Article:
But anyway, I'm not on the firing line of social change. The original post made me think of the civil rights movement and that film, The Counter from the film festival. Imagine if you will, a pale black man saying to his friend, "when I got to the restaurant, they tried to seat me in the white section, but I said, 'no sir, I'm actually black' and they seated me proper." I think we're much better off because there were people who said "no" to that society.
And it's equally true today: rather than taking pride in successfully hiding irrelevantly "unprofessional" outside activities, take pride in defending your right to do as you please and then to also be successful in your profession. In the civil rights movement, taking a stand meant taking a risk and having faith that there are people who will stand with you. In this movement for personal freedom, there is also a risk — that of your social standing, job, and career — but have faith that there are people who will stand with you.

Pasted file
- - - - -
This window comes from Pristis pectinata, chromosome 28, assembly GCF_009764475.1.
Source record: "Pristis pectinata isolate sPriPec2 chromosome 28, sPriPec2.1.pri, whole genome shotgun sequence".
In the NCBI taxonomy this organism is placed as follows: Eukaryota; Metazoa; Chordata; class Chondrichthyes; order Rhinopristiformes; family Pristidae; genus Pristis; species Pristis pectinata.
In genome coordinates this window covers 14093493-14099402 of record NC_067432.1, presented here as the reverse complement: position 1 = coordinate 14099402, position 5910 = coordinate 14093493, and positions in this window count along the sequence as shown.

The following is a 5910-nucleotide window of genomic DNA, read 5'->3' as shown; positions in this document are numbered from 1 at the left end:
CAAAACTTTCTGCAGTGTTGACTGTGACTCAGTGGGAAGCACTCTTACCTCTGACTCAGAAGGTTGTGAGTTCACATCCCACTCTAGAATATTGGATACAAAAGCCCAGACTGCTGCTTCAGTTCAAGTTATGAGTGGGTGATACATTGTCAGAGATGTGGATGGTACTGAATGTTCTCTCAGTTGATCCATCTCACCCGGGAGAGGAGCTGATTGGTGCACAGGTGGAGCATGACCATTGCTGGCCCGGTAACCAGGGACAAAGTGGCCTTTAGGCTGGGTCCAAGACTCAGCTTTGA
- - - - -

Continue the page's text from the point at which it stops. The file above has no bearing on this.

Anyhow, Saturday night I went to Dryden to catch the last showing of The Rochester International Film Festival this year. The festival's treatment of the first film left me embarrassed for the festival and all of Rochester. It was a 35 mm print of Liberté conditionnelle (Suspended Sentence) by Constant Mentzas which was in French but had no subtitles. There were some grumbles from the audience and I was straining to pick up a few snippets of dialog at a time with my very limited French and Latin knowledge. However, about halfway through, they just shut off the projector. Festival director Josephine M. Perini came out and said they cut it off because somebody complained — they had DVD prints with subtitles but the film version had none. My first reaction was to be furious — I presumed that some fucking redneck hick went up and was like, "Here in 'merica we talk English" and they just caved. I felt awful for the filmmaker who went through all the trouble of submission and getting accepted, only to have his film unceremoniously yanked at the last minute. And then what of the people who built the festival all these years? — this one being the 48th, making it the longest running short film festival in the world — and how its reputation could be sullied so easily by such a poor decision.